Some events involving laser radiation use very powerful lasers with output powers of several watts. When a laser beam of such strength - even for a very short duration - hits the eye, temporary visual impairment, after-images, reading impairment and in severe cases permanent damage to the eye may be caused.
Scope of the O-NIRSA
The Ordinance to the Federal Act on Protection Against Hazards Arising from Non-Ionising Radiation and Sound (O-NIRSA) comes into force on June 1st 2019 and applies to all types of events involving laser radiation, independently of whether they take place in buildings or in the open air. Such events not only include laser shows, but also holographic projections and astronomy presentations. In the context of this Ordinance an event involving laser radiation is that part of an event, in which the laser radiation from a laser device is visible to the audience or third parties. A laser device may consist of any number of laser projectors, of which each may possess one or more lasers.
Events involving laser radiation of all laser classes are subject to notification, except for events involving class 1 and 2 laser equipment, on condition that they do not emit radiation into the airspace. The Federal Office of Public Health must be notified of any event involving laser radiation no later than 14 days before the event via the notification portal.
Competence for laser devices of Classes 1M, 2M, 3R, 3B or 4
Anyone who carries out an event involving laser radiation of classes 1M, 2M, 3R, 3B or 4 must appoint a person with a certificate level 2 for events with laser radiation in the audience zone and with a certificate level 1 for events with no laser radiation in the audience zone. The competent person is responsible for the design of a laser light show as well as for the installation and operation of the laser system used at the event. The person shall fully meet the O-NIRSA requirements that are based on the Standard SN EN 60825-1:2014. Events with no laser radiation in the audience zone may be carried out by either by a person with a certificate of competence level 1 or 2. A certificate of competence level 2 is in any case required for the notification, planning, installation and operation of laser equipment of an event involving laser radiation in the audience zone. The document O-NIRSA: Events involving Laser Radiation (PDF, 169 kB, 24.01.2020) contains an overview of the regulations of the O-NIRSA and describes who bears the responsibility, what competence level is required, who files the notification, and who is responsible for operating the laser equipment on site and staging the event.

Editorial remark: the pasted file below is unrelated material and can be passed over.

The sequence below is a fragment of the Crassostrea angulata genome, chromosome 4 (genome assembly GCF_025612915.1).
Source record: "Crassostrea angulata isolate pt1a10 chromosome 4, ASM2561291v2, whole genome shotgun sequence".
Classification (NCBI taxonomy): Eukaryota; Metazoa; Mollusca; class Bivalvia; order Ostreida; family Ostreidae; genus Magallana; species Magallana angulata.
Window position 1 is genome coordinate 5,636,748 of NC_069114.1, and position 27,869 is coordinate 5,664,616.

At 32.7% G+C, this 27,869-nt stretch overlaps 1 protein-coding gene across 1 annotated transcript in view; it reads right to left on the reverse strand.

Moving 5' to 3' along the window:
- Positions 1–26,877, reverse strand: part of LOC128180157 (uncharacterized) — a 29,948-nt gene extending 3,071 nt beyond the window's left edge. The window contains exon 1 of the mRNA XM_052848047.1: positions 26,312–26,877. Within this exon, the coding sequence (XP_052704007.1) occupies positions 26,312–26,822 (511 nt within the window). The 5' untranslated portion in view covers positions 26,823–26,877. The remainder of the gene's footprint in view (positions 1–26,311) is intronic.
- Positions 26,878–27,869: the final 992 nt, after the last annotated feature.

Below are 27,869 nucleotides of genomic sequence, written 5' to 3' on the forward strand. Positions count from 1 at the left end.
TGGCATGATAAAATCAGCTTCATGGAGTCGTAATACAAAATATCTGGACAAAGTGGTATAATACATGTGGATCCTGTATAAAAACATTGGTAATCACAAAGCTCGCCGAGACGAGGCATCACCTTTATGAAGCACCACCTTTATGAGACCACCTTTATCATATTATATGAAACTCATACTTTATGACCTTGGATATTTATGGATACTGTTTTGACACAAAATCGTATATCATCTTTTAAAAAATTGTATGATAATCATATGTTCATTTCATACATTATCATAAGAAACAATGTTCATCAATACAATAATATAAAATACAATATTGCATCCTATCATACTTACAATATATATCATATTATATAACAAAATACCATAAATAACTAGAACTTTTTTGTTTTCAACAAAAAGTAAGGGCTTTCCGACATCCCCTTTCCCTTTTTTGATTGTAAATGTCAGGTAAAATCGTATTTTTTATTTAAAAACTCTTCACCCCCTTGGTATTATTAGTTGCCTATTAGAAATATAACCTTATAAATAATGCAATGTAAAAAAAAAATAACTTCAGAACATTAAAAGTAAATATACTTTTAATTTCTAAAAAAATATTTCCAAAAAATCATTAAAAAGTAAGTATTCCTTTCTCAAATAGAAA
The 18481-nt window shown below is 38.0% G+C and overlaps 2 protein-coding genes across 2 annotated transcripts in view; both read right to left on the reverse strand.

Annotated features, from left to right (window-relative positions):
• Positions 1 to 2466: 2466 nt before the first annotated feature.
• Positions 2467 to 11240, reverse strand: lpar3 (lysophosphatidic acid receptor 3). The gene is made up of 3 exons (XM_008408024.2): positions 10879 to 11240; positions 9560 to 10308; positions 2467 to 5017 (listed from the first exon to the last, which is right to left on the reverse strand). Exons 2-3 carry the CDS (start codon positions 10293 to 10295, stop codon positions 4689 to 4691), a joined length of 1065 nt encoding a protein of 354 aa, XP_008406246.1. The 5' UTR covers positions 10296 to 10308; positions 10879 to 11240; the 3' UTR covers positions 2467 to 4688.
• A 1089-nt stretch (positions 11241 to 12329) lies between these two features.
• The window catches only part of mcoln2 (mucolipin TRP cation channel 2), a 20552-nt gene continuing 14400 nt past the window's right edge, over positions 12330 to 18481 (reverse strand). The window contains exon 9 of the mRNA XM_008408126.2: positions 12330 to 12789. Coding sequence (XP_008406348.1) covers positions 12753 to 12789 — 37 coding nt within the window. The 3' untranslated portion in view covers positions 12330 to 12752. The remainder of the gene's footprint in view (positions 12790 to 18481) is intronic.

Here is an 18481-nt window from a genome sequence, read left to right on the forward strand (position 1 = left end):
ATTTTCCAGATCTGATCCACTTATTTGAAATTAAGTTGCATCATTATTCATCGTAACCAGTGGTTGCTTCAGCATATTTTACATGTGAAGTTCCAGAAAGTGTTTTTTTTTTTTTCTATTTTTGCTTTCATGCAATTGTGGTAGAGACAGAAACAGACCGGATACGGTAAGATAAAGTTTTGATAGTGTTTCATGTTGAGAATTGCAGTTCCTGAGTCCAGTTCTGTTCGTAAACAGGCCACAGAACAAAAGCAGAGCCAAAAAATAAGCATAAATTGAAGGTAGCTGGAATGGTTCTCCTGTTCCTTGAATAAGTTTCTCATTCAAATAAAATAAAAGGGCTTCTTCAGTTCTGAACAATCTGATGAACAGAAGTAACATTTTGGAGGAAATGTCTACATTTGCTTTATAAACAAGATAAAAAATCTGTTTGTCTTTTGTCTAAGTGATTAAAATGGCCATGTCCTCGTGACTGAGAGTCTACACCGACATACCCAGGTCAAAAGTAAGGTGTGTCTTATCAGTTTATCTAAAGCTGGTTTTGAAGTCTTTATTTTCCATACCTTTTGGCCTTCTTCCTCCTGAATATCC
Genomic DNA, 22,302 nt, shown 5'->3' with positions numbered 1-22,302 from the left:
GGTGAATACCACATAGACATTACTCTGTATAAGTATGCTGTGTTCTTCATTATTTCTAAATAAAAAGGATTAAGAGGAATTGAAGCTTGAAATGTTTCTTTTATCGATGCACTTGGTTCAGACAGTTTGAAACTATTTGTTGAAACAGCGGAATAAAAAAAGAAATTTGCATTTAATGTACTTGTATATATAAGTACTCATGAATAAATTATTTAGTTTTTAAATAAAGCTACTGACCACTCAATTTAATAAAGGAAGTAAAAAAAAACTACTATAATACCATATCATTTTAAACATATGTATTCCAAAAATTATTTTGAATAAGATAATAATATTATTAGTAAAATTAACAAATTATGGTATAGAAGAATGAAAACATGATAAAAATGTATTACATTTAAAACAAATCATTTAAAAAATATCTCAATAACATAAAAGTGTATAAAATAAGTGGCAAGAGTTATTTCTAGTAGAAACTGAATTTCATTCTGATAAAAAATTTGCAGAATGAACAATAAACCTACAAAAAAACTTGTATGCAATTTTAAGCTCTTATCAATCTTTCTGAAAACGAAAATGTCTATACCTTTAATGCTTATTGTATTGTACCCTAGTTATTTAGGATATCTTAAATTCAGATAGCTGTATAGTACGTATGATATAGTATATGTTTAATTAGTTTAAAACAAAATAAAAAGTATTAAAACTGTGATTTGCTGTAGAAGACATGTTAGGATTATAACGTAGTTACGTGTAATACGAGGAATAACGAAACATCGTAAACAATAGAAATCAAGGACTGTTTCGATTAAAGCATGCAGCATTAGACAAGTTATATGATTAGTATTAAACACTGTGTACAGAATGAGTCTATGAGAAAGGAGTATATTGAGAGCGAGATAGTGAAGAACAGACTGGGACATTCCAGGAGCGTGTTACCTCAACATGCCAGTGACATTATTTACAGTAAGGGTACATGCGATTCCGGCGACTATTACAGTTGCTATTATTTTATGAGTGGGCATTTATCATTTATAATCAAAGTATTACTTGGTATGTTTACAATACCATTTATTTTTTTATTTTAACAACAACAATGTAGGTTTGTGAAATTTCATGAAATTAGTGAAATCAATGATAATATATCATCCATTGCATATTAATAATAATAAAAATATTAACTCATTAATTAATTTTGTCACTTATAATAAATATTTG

The first training courses to acquire proof of competence will likely be offered during the third quarter 2020. The FOPH will publish the offered training courses on this webpage. Please contact the FOPH through the Laser Mailbox should you wish to be informed about the first courses or are interested in offering a training course to grant competence in “Events involving Laser Radiation”. Further information can be found in the document O-NIRSA: Events involving Laser Radiation (PDF, 169 kB, 24.01.2020) (clause 3).
The Federal Office of Public Health (FOPH) is responsible for enforcing the regulations on events involving laser radiation. The FOPH runs a notification portal and examines the submitted notifications. For complex cases the FOPH may commission a measurement company for the risk assessment. The FOPH monitors compliance with the O-NIRSA and may, in order to ensure public safety, order immediate measures directly on site.
Transitional Provisions from the SLO to the O-NIRSA
From June 1st 2019 to December 1st 2020 events involving laser equipment of Classes 1M, 2M, 3R, 3B or 4 may be conducted in accordance with the old Sound and Laser Ordinance (SLO) and notified to the cantonal authorities.
Last modification 07.01.2020